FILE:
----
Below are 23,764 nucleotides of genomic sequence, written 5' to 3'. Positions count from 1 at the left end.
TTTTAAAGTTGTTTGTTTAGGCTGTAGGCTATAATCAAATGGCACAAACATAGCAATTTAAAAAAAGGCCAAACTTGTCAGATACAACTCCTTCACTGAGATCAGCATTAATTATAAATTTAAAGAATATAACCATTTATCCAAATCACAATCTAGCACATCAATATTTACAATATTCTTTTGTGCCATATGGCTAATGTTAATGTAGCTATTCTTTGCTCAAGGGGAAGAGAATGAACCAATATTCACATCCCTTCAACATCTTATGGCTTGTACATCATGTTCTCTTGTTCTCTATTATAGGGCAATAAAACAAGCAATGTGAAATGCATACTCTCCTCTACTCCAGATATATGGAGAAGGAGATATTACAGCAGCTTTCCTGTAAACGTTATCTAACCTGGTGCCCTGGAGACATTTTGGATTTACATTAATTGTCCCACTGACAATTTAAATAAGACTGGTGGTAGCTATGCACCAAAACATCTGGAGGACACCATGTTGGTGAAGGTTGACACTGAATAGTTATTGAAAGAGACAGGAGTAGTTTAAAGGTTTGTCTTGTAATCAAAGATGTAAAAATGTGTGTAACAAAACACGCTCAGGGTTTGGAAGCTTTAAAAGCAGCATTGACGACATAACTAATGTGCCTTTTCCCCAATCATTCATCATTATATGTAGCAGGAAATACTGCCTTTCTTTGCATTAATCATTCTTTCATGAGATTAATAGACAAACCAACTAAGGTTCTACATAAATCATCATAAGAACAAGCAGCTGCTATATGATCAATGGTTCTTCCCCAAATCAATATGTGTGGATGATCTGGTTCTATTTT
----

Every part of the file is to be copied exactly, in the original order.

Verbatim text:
Below are 23,764 nucleotides of genomic sequence, written 5' to 3'. Positions count from 1 at the left end.
TTTTAAAGTTGTTTGTTTAGGCTGTAGGCTATAATCAAATGGCACAAACATAGCAATTTAAAAAAAGGCCAAACTTGTCAGATACAACTCCTTCACTGAGATCAGCATTAATTATAAATTTAAAGAATATAACCATTTATCCAAATCACAATCTAGCACATCAATATTTACAATATTCTTTTGTGCCATATGGCTAATGTTAATGTAGCTATTCTTTGCTCAAGGGGAAGAGAATGAACCAATATTCACATCCCTTCAACATCTTATGGCTTGTACATCATGTTCTCTTGTTCTCTATTATAGGGCAATAAAACAAGCAATGTGAAATGCATACTCTCCTCTACTCCAGATATATGGAGAAGGAGATATTACAGCAGCTTTCCTGTAAACGTTATCTAACCTGGTGCCCTGGAGACATTTTGGATTTACATTAATTGTCCCACTGACAATTTAAATAAGACTGGTGGTAGCTATGCACCAAAACATCTGGAGGACACCATGTTGGTGAAGGTTGACACTGAATAGTTATTGAAAGAGACAGGAGTAGTTTAAAGGTTTGTCTTGTAATCAAAGATGTAAAAATGTGTGTAACAAAACACGCTCAGGGTTTGGAAGCTTTAAAAGCAGCATTGACGACATAACTAATGTGCCTTTTCCCCAATCATTCATCATTATATGTAGCAGGAAATACTGCCTTTCTTTGCATTAATCATTCTTTCATGAGATTAATAGACAAACCAACTAAGGTTCTACATAAATCATCATAAGAACAAGCAGCTGCTATATGATCAATGGTTCTTCCCCAAATCAATATGTGTGGATGATCTGGTTCTATTTT